The Social Construct

dedicated to social justice

Rita Heidtman

Rita Heidtman
Royal Oak, Michigan, United States
December 15
I'm a writer, journalist and marketing professional living and working in the Greater Detroit Area. I jump started my journalism career in Flint, MI, where I wrote for several publications, including: The Michigan Times, Broadside and East Village Magazine. I've also written for the Contra Costa Times, B-Sides, Capture Technologies, The Women's Community Clinic and NPR's Pulse of the Planet.


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AUGUST 18, 2012 7:23PM

Why Pussy Riot Protests

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Although Pussy Riot simply chanted a “punk prayer” inside of Russia’s main place of worship, their protest against Putin is what’s putting them behind bars.  Their charges are hooliganism and inciting religious hatred.  But the media knows that Putin is happy to make them an example of what is acceptable in his beloved Russia.

According to Bloomberg, 54 percent of Russia’s general population disagrees with their imprisonment, while 47 percent agree that they violated moral values.  But now, even as the church itself has urged for a lessened sentence, it seems as though Putin simply won’t let it go.

Since the original protest, in February 2012, Putin’s approval ratings have slumped.  And even if he wanted to turn back on their sentencing now, he must stay the course in order to show his strength during a 12-year rule.  Igor Bunin, head of the Center for Political Technology in Moscow has agreed that Putin will find it difficult to reverse his course of actions.

In the church, Pussy Riot wore colorful tights and balaclavas, now replicated by protesters all over the world in support of their controversial act.  Others who belong to the group have held strong, saying that their protests will not stop.  The Daily Beast has reported that the three who were arrested chanted in their punk prayer asking the Virgin Mary to expel President Vladmir Putin from the Kremlin.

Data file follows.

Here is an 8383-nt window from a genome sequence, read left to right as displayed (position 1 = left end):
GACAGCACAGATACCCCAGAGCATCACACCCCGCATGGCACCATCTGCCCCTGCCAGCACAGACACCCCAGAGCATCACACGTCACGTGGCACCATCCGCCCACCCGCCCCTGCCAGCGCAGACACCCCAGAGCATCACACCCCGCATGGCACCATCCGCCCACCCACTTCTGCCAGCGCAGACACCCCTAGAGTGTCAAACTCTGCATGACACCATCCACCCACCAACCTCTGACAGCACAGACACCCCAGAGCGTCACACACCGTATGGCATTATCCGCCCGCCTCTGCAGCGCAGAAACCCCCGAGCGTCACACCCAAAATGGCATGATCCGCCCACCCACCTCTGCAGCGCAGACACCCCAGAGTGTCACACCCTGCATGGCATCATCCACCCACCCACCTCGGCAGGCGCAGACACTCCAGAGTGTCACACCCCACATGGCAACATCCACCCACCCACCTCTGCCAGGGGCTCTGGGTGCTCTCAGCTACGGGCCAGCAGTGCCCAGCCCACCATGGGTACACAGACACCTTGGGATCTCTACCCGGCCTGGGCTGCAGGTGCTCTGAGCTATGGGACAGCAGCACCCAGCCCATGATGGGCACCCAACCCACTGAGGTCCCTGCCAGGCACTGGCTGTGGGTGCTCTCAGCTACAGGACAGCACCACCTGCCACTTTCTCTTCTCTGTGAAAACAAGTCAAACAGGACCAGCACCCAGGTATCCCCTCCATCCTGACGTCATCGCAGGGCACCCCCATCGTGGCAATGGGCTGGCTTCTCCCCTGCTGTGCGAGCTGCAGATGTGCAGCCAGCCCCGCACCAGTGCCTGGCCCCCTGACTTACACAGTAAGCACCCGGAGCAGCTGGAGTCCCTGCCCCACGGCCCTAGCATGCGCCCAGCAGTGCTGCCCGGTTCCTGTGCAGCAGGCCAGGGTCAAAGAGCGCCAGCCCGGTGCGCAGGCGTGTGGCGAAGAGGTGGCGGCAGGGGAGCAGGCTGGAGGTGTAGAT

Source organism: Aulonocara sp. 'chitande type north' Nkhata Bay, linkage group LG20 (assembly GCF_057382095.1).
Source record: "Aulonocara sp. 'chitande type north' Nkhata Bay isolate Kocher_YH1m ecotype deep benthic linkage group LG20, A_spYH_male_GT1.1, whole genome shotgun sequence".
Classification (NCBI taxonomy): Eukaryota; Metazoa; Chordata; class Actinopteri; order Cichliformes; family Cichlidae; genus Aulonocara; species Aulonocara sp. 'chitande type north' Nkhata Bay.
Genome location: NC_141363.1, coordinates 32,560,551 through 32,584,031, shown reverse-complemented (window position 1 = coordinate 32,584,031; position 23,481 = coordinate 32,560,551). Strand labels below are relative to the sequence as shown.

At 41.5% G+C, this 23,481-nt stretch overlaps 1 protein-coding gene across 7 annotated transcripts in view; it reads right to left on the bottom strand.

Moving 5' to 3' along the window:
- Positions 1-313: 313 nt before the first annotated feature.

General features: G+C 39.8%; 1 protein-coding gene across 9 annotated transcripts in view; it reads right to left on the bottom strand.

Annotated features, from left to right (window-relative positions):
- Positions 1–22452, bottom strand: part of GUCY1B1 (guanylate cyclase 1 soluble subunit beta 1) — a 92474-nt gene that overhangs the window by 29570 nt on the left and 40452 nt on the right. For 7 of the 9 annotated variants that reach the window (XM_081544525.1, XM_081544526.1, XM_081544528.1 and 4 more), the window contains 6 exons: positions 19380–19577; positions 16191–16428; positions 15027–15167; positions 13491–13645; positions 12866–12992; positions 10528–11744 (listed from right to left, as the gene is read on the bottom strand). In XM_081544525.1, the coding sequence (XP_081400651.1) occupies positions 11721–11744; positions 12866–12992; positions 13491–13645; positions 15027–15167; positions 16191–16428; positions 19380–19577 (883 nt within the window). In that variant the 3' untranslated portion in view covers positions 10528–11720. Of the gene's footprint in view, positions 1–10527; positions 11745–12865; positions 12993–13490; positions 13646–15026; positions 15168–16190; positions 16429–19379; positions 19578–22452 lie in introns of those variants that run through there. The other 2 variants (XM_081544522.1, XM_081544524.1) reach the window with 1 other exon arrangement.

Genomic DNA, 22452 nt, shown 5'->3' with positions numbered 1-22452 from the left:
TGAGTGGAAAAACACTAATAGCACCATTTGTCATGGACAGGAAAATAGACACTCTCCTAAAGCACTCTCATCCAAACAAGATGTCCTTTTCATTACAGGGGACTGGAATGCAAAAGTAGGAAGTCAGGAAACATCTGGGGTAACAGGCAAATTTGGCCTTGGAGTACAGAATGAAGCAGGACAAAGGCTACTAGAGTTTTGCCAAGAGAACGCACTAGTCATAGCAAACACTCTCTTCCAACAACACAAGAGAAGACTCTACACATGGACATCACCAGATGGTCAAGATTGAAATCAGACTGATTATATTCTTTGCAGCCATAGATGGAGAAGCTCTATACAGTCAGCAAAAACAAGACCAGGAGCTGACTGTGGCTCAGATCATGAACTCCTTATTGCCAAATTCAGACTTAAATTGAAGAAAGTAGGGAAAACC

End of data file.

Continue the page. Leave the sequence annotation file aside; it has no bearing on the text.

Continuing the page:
Their main goal is in fact, freedom of speech, and the remaining members, outside of prison want to keep supporting the cause. 

The women use codes names to hide their identities in a recent BBC article.  “Terminator,” has said that she won’t let the government silence their group.  While the majority has claimed that their act offended the church, it was not an act against religion, but a “political performance” against Putin himself.

It’s easy to see why Putin has remained in power for so long.  In particular, he’s known for saving the economy in the region.  The New York Times reported in 2007, that the Russian people lived better than they ever had before under his rule in 2000.  Yet, while their resources have grown, the people have still suffered in various other areas.

Public safety and health are just a couple of the areas where the state is lacking, and both have certainly gotten worse since the 1990s.  Not to mention that corruption has flourished.  In short, public policy is largely lacking, and the system that could have been a democratic state has now become autocratic, with one man holding the reigns to their fate.

Because of Putin’s corruption, Russia is now called a “mafia state.”  In 2010, WikiLeaks coined the term, after they released diplomatic cables showing the links between the government and organized crime.  Arms trafficking, money laundering, personal enrichment and the government’s protection of gangsters is just the beginning of the bleak picture that these cables show.  The Guardian reported that bribery alone attributed to $300 billion.

Putin also has a long history of silencing dissent.  Link News has a series of videos related to Putin’s last election, when he was sure to win.  While the people protested his presidency, independent media covered their uprising, only to find themselves inside of a media “crackdown.”  Echo Radio, a popular source of independent media was subject to Putin’s scrutiny.  Putin publicly scrutinized the station’s editor, which resulted in three board members being dismissed.  Sergey Buntman, Echo Radio’s deputy editor described Putin’s actions as “part of the campaign,” saying that Putin is showing all forms of media what should be allowed to be aired or published.  And this was only the beginning.  Many other forms of independent media have also been silenced or systematically shut down.

Now that Pussy Riot is refusing to be silenced, and other countries are joining in the fight for free speech, it seems like Putin should finally be more open to hearing the voice of the people.  But as his world rises against him, he shies in fear of losing any type of political power.  As Europeans and Americans shout for him to get out of the Kremin, perhaps somehow, their fight for freedom will be heard. 


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